The White Orchid (Steve Anderson, 2018): USA


Reviewed by Brianna Franklin. Viewed at the Santa Barbara International Film Festival 2018, Metropolitan 4 Theater.

The White Orchid is a neo-noir set in Morro Bay, California, directed by Steve Anderson (This Last Lonely Place, The Big Empty). It begins as an interesting film with strong female characters, up to a point. It takes a turn that is both unfortunate and odd. A film that had the makings of a solid mystery, The White Orchid misses the mark by using cheap tactics to explain the behavior of its characters.

This film made it’s world premiere at the Metropolitan 4 Theater at SBIFF. The cast includes Olivia Thirlby (Juno, The Wackness) as young private eye, Claire, who is investigating the murder of a woman in Morro Bay, Jennifer Beals (Flashdance, The Book of Eli) plays her boss (Vivian) in San Luis Obispo, and John Carroll Lynch as Sheriff Mann.

The opening shots are of Claire rummaging in a house that is clearly abandoned, this is never for sure explained, but one could infer that it has something to do with one of her cases. The film continues with Vivian speaking to Claire, who the audience doesn’t see yet. She is explaining the case of a young woman left on an isle in Morro Bay without hands or a head, the case is known as “the white orchid”. The camera pans to Claire, she is dressed in mousy clothes, with glasses and her hair pulled back in a tight ponytail. She is the epitome of precise and intelligent. When Claire gets to the house of victim, she begins to go through her things, looking for clues. But then she finds herself sitting at the woman’s vanity putting on her lipstick. The film continues on a path that shows Claire balanced on thin line between investigative and inappropriate.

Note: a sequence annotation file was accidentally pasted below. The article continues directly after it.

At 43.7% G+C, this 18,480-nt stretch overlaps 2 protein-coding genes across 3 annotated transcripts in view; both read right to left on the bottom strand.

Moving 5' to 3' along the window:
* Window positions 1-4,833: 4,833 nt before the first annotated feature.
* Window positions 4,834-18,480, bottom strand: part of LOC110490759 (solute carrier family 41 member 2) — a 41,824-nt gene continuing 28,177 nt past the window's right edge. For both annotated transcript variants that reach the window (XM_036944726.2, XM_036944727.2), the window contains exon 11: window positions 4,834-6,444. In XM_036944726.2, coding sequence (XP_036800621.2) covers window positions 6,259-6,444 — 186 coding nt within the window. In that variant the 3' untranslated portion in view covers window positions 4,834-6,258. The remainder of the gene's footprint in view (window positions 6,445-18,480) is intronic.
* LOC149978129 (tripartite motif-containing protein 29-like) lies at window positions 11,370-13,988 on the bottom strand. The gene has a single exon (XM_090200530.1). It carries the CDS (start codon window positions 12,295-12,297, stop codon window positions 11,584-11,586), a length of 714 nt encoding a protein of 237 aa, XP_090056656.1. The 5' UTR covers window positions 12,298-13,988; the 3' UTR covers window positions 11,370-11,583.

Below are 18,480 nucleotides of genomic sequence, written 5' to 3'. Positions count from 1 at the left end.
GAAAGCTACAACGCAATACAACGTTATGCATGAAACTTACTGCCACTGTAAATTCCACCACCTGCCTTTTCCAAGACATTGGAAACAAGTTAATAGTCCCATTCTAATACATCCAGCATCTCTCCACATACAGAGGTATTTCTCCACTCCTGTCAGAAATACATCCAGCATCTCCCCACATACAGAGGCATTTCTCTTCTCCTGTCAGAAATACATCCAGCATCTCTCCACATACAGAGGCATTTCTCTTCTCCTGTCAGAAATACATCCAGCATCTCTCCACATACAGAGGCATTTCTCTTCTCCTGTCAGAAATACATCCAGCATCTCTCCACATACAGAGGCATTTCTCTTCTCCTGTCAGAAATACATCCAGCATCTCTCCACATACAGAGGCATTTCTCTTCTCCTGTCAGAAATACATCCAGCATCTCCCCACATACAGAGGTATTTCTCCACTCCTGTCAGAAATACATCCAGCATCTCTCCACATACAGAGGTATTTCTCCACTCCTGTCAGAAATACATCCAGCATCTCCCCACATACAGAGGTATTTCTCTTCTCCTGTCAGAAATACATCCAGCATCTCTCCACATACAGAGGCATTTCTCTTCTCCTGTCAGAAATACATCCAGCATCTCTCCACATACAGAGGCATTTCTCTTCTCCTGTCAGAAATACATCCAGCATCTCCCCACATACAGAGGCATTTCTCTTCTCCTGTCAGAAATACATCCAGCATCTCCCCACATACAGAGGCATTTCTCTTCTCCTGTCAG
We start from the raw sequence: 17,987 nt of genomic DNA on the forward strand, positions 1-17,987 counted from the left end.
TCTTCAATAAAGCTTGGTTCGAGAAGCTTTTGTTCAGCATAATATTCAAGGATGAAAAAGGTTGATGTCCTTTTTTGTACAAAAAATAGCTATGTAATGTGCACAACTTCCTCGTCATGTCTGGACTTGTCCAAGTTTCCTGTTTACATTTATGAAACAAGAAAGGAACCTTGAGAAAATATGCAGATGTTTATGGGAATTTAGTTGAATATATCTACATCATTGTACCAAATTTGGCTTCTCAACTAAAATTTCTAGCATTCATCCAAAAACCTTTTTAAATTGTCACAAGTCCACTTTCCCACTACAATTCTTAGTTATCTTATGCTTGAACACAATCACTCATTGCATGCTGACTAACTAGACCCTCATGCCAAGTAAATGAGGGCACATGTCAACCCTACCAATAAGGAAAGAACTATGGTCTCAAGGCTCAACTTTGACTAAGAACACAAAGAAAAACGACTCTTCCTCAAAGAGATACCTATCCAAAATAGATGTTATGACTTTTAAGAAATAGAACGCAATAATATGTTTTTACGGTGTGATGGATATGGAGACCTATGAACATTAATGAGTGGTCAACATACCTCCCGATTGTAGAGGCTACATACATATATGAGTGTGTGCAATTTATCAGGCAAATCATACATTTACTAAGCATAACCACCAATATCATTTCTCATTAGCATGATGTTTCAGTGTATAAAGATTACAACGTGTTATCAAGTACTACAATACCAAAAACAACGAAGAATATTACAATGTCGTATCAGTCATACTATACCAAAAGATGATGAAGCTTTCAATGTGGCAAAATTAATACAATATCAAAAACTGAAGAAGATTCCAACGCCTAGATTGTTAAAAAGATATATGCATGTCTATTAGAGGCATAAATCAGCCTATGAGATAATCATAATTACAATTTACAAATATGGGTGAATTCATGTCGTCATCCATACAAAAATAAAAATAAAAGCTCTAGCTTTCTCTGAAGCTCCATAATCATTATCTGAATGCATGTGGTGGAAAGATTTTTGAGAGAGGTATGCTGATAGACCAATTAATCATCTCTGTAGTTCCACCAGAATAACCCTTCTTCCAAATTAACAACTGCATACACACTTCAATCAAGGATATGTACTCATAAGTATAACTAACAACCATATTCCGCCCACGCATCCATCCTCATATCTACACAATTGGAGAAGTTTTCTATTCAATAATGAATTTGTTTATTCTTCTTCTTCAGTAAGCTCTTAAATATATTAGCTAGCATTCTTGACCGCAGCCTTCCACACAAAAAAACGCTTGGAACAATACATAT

Up until the hour mark, the film is interesting and mysterious, and then Anderson takes some not-so-great risks, and basically chops the head off of the film. Claire takes a wild turn to lesbianism, which had never been a part of the story to that point. I would have no issue with this, but it starts to feel like a film exclusively for men, where women are hot playthings. This is a massive departure from the first half of the piece. Instead of being shocking and provocative (which is no doubt what Anderson was going for), the film becomes mildly offensive and generally dull. The rest of the film results in similar choices that pull the viewer out of the cinematic world of The White Orchid.

All in all, this film had a lot of potential, but was punished with unnecessary elements that feel forced. Unfortunately, this one might be worth skipping.



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